San Marcos City Councilmember Fred Terry struggled with the matter of why city residents should be allowed an extra day per week for watering their lawns. Photo by Andy Sevilla.
By ANDY SEVILLA
San Marcos residents now have more flexibility when it comes to watering their lawns after the question once again went before the city council Tuesday night.
Last month, the city turned away a proposal giving residents optional watering days as an alternative to the one day per week allowed under Stage 2 drought restrictions. But Councilmembers Fred Terry and Pam Couch requested last week that the item be brought back for consideration, and San Marcos Mayor Susan Narvaiz approved placing it on the agenda as an action item.
Finally Tuesday night, councilmembers voted, 6-1, to approve an optional watering day, provided that residents seeking the option through the variance process stick to that one day for a year. But the road was neither smooth nor short.
Council took up the matter for the fourth time in two months Tuesday before reaching a conclusion. In June, the council voted, 5-2, to give residents freedom to water on a weekend day if they missed their designated weekdays under Stage 2 measures. However, council then tabled the second reading. On July 7, the council voted on second reading to turn back such options by a 4-3 vote.
Terry, who voted on the prevailing side in the July 7 vote, said he wanted to reconsider the watering option because, he said, the July vote confused him.
“I was totally confused (during the last vote on water conservation),” Terry said. “I voted ‘no’ to anything and everything because I was so confused.”
Confusion reigned once again Tuesday night. Terry had to be walked through the process of amending the ordinance and providing his intent by Narvaiz after three motions and several amendments were offered by different councilmembers.
Frustration loomed deep in the councilmembers’ faces, specifically igniting Councilmember John Thomaides, who has filed his candidacy for re-election of the Place 6 seat. Thomaides has insisted throughout the process that residents should be held to one watering day per week.
“We have gone through this over and over again,” Thomaides said. “This is the third time, but every time it has failed … I don’t think it’s good policy to keep re-evaluating what has already been settled.”
Narvaiz said Terry requested that the matter be brought back, but he was for the most part unable to articulate his intent, often taking implicit cues and being spoon fed by Narvaiz. Couch exhibited similar confusion, often repeating Narvaiz’ assertions as she attempted to understand Terry’s intent.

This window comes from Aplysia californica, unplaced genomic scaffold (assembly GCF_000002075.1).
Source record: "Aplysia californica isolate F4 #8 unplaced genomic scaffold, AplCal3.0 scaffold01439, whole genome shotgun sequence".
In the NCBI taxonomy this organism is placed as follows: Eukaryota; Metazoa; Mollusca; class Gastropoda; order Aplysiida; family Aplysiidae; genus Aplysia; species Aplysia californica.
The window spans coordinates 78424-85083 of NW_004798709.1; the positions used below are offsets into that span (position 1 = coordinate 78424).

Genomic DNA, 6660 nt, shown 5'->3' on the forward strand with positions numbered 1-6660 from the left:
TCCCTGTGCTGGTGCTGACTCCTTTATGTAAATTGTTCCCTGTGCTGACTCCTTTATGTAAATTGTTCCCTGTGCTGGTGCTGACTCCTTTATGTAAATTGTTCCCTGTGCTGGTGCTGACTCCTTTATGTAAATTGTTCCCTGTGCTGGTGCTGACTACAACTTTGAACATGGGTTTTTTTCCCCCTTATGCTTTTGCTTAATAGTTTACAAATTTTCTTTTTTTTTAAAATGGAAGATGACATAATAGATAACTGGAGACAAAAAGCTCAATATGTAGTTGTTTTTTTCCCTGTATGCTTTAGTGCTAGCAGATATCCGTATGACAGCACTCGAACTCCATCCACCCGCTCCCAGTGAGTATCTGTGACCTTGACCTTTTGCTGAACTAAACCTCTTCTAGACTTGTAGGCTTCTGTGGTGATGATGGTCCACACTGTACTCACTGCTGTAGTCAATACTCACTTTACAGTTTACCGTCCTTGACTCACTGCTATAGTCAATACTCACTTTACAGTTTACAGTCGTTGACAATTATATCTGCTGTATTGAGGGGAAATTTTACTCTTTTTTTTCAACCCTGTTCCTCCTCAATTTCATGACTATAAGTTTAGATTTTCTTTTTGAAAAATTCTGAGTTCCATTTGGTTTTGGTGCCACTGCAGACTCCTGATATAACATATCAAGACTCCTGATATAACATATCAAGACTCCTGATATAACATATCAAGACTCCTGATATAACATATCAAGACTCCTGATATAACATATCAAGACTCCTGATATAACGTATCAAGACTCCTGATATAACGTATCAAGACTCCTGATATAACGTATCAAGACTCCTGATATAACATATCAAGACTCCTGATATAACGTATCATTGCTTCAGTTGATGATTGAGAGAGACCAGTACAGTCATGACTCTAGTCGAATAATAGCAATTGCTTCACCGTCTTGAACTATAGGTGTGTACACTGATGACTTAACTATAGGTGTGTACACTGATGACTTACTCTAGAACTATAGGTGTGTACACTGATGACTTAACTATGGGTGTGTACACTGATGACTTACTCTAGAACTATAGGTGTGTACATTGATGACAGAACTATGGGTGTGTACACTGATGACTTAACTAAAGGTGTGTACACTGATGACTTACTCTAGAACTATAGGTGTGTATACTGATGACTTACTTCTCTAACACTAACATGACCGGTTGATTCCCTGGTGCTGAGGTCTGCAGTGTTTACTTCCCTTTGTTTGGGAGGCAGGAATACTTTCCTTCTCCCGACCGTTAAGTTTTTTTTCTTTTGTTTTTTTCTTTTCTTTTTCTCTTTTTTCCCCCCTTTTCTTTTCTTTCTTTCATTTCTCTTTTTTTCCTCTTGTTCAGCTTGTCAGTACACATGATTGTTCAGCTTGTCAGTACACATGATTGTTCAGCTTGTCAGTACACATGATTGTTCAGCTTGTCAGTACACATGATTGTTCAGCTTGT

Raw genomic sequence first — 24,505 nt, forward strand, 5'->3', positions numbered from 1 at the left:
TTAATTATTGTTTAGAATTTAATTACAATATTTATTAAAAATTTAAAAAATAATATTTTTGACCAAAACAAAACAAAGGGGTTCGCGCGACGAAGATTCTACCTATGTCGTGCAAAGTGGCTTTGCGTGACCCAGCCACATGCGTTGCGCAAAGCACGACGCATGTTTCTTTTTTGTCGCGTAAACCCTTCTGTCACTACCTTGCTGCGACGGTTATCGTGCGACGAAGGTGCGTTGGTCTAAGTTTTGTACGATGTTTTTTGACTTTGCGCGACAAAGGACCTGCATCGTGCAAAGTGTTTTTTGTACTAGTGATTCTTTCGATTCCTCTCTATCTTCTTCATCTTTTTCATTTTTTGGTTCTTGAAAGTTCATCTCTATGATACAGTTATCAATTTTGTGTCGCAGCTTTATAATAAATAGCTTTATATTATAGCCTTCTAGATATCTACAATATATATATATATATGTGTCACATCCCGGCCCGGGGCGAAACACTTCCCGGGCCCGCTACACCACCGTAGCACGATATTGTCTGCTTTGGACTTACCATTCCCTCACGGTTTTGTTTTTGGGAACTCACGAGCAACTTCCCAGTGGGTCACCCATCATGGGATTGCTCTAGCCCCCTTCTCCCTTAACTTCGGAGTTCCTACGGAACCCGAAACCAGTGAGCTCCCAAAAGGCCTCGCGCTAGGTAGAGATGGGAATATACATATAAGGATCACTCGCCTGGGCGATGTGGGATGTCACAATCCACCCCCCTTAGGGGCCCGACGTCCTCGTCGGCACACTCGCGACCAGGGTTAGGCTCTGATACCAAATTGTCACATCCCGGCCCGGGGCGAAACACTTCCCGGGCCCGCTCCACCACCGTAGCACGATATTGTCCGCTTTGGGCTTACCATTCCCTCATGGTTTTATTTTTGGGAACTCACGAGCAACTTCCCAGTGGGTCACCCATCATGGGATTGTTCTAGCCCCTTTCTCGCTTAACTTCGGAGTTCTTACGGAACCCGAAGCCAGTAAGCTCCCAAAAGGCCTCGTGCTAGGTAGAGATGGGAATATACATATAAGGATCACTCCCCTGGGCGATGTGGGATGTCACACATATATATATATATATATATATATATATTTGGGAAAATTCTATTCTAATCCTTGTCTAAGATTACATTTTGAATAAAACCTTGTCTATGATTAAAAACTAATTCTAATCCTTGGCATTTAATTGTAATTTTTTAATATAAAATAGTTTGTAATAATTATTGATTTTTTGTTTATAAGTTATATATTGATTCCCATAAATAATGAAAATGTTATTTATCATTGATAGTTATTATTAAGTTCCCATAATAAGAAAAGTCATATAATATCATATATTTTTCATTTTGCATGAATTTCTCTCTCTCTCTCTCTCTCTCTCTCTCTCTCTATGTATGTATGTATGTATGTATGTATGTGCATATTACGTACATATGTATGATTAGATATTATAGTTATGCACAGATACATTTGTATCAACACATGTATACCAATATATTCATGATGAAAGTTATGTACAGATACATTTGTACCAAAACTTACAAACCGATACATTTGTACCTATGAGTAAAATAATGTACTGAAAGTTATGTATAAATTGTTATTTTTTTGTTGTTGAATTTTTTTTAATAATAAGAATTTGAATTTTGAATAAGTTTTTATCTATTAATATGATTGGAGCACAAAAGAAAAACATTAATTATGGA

San Marcos Director of Public Services Tom Taggart explained that a variance process does exist under the pre-existing ordinance, but cautioned that granting a variance is “unlikely.” Taggart said that under the working measure a variance can only be granted if a public safety and health concern is posed.
“I appreciate Mr. Terry bringing (water conservation) back,” Couch said. “We have to remember this is flexibility for our property owners.”
Said Porterfield, “I think our citizens deserve the flexibility. But they need to choose only one day.”
Other councilmembers expressed concern that residents would abuse optional watering days by using both their optional days and the days assigned under Stage 2 drought restrictions.
Under Stage 2 restrictions, residents are allowed one watering day per week, based on street address number. Thus, residents whose house numbers end with 0 or 1 water on Monday, those ending in 2 or 3 water on Tuesday, and so on.
However, the council began considering options in June, just when critical water levels were in decline. Opponents argued that unscrupulous types could easily use the optional day as an extra day. Thus, Thomaides motioned on July 7 that variance applicants seeking an alternate day be held to watering only on that alternate day. But Thomaides’ measure fell by a 4-3 vote.
Councilmember Chris Jones said Tuesday that he opposes allowing options to residents for watering, and made clear his position that changes to the pre-existing ordinance aren’t necessary. Jones insisted a section be added to the pre-existing ordinance allowing residents to submit a variance changing their scheduled watering day to a specific alternative and making the change permanent, allowing for only one watering day during the week.
Ultimately, the council decided to vote on first reading to permit residents a variance on their watering schedule, making the move permanent for a whole year. The measure does not allow for an optional watering day, but provides the applicant with only one watering day. That day would be catered to the applicant’s request. The measure passed with a 6-1 vote as Councilmember Gaylord Bose was the lone dissenter.
“It’s not exactly what I would want,” Terry said. “But to get this moving forward, I will accept it.”
Said Thomaides, “I thought it was a good compromise. It allows our citizens to have flexibility, but they still only have one watering day, which was my main concern.”
The city has received at least three dozen complaints this year regarding water waste, daytime sprinkling, or watering on a non-scheduled day.Email | Print